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Image: brain with synapses; Copyright: / denisismagilov

Nanowire Memristor to reproduce the synapses of the brain


Emulating and understanding the human brain is one of the most important challenges for modern technology: on the one hand, the ability to artificially reproduce the processing of brain signals is one of the cornerstones for the development of artificial intelligence, while on the other the understanding of the cognitive processes at the base of the human mind is still far away.
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Image: illustration of a network; Copyright: Fraunhofer IWM

Creating digital twins of materials


To ensure the digital networking of production systems and the optimization of material-specific requirements, we need to measure, analyze and replicate the changes in material properties in a process in which "digital twins" of materials are created. The materials data space developed by Fraunhofer researchers has laid the groundwork for this process.
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Image: 3D medical imaging; Copyright: Andrew Kingston and colleagues

Study could lead to safer and cheaper 3D medical imaging


A new study led by The Australian National University (ANU) has discovered a promising way to significantly lower doses of X-rays that has the potential to revolutionise 3D medical imaging and make screening for early signs of disease much cheaper and safer.
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Image: Hands of a robot and a human being; Copyright: / Wavebreakmedia Itd.

Electronic glove gives robots a sense of touch


Stanford engineers have developed an electronic glove containing sensors that could one day give robotic hands the sort of dexterity that humans take for granted.
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Image: illustration of MXene materials; Copyright: Drexel University

MXene – Standing in for a kidney


For more than 3 million people around the world, kidney failure is a life-altering diagnosis. While about 17 percent of people in the U.S. with end-stage kidney disease are now getting transplants, the average time spent waiting is 3-5 years. These people spend several hours multiple times each week attached to a dialysis machine that cleans the toxins from their blood.
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Image: Brain grafic; Copyright: Reference 1 © 2018 John Wiley and Sons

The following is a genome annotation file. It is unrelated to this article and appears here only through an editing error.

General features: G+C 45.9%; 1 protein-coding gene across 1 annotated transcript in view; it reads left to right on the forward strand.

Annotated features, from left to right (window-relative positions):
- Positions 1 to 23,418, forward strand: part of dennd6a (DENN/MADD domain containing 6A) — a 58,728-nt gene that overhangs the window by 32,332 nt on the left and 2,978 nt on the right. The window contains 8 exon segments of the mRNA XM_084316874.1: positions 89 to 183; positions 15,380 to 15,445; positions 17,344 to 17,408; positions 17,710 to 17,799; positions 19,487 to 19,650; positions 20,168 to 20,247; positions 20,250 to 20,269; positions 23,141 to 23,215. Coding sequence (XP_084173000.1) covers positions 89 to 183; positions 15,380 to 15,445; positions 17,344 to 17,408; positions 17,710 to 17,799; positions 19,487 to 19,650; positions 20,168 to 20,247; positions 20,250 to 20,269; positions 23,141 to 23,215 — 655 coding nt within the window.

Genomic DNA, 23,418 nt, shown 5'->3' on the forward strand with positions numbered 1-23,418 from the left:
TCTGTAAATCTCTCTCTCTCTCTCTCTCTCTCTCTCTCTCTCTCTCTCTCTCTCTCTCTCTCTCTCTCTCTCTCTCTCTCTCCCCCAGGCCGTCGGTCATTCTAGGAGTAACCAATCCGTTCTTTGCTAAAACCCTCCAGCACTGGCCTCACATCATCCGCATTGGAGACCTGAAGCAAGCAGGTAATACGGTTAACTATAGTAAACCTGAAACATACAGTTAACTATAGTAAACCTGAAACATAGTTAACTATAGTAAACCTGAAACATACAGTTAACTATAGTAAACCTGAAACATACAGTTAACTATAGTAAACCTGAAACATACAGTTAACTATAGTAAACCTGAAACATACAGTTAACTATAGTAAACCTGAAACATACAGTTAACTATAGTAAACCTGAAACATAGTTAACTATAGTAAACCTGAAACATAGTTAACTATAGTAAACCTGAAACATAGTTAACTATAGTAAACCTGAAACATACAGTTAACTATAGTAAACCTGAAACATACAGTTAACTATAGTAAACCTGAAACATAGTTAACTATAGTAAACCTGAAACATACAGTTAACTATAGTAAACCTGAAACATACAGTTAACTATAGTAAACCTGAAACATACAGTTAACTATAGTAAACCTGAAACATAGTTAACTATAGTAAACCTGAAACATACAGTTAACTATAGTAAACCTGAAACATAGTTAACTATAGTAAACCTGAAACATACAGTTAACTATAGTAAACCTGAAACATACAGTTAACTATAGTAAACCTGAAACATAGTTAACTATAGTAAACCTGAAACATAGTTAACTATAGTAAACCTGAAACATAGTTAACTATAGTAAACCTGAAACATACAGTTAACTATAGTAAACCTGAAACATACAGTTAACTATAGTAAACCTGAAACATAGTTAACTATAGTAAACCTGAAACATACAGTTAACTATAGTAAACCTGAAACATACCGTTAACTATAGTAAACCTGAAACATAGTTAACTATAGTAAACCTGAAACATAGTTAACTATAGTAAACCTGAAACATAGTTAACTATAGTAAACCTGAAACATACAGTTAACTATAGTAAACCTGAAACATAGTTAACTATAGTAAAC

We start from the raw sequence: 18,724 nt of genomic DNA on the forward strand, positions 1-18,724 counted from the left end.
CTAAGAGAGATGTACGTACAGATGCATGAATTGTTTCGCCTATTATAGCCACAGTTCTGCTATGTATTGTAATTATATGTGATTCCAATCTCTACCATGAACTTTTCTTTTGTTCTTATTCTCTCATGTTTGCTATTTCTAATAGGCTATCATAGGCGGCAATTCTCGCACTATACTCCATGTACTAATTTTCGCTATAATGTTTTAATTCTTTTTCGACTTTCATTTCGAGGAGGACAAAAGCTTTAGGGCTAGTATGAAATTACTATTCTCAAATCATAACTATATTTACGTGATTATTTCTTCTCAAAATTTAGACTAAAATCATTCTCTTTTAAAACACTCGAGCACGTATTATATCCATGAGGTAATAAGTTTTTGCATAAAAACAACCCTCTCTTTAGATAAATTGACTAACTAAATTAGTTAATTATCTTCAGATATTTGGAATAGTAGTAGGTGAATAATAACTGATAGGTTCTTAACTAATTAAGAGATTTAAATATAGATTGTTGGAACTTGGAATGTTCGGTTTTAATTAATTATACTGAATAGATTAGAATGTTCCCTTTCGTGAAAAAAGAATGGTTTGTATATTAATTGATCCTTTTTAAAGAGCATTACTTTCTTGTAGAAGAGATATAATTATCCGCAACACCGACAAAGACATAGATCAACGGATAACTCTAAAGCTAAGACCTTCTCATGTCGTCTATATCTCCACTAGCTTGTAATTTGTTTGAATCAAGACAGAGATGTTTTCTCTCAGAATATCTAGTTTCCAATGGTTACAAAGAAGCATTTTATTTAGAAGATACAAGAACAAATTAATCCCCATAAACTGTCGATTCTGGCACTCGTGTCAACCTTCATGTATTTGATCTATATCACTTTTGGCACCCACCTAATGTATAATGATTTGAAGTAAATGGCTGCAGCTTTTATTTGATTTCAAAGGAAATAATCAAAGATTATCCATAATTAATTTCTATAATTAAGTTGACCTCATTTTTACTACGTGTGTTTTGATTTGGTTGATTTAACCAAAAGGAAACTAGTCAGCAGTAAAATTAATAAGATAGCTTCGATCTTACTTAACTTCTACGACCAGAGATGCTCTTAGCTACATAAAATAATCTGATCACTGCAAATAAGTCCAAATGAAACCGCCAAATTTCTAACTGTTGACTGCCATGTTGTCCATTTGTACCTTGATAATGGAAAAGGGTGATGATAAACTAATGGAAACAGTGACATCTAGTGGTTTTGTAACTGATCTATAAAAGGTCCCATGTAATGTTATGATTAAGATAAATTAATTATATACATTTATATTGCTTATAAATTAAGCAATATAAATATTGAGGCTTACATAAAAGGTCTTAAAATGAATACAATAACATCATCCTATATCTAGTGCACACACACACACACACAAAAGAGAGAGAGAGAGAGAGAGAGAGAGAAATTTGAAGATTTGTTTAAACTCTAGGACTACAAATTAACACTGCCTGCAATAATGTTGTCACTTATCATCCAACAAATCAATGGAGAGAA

Making collective sense of brainwaves


The lack of tools to be able to pinpoint anomalies in large datasets that vary through time sparked a search by KAUST scientists for new efficiencies to help brain research.
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Image: Robotic arm; Copyright: The Hong Kong Polytechnic University

Robotic arm for self-help mobile rehabilitation for stroke patients


The Hong Kong Polytechnic University (PolyU) developed a robotic arm to facilitate self-help and upper-limb mobile rehabilitation for stroke patients. The lightweight device enables the patients to engage in intensive and effective self-help rehabilitation exercise anywhere, anytime after they are discharged from hospital.
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Image: left to right: Nikos Hadjichristidis, Dominik L. Michels and Franziska Lissel; Copyright: 2018 KAUST

Polymers offer a better view


Improvements in how samples are prepared will add range and flexibility to a method that detects the location of selected molecules within a biological sample, such as a slice of tissue.
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Image: groovy surface of a hydrogel pad; Copyright: Jason Shear/University of Texas at Austin.

Honey, I shrunk the cell culture


From "Fantastic Voyage" to "Despicable Me," shrink rays have been a science-fiction staple on screen. Now chemists at The University of Texas at Austin have developed a real shrink ray that can change the size and shape of a block of gel-like material while human or bacterial cells grow on it.
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Image: image made with an electron microscope; Copyright: ANANIKOV V. P

Electron microscope provided look inside the organic chemical reaction


Scientists from Zelinsky Institute of Organic Chemistry of Russian Academy of Sciences in Moscow managed to look inside an organic chemical reaction with electron microscope and recorded the occurred transformation in real time.
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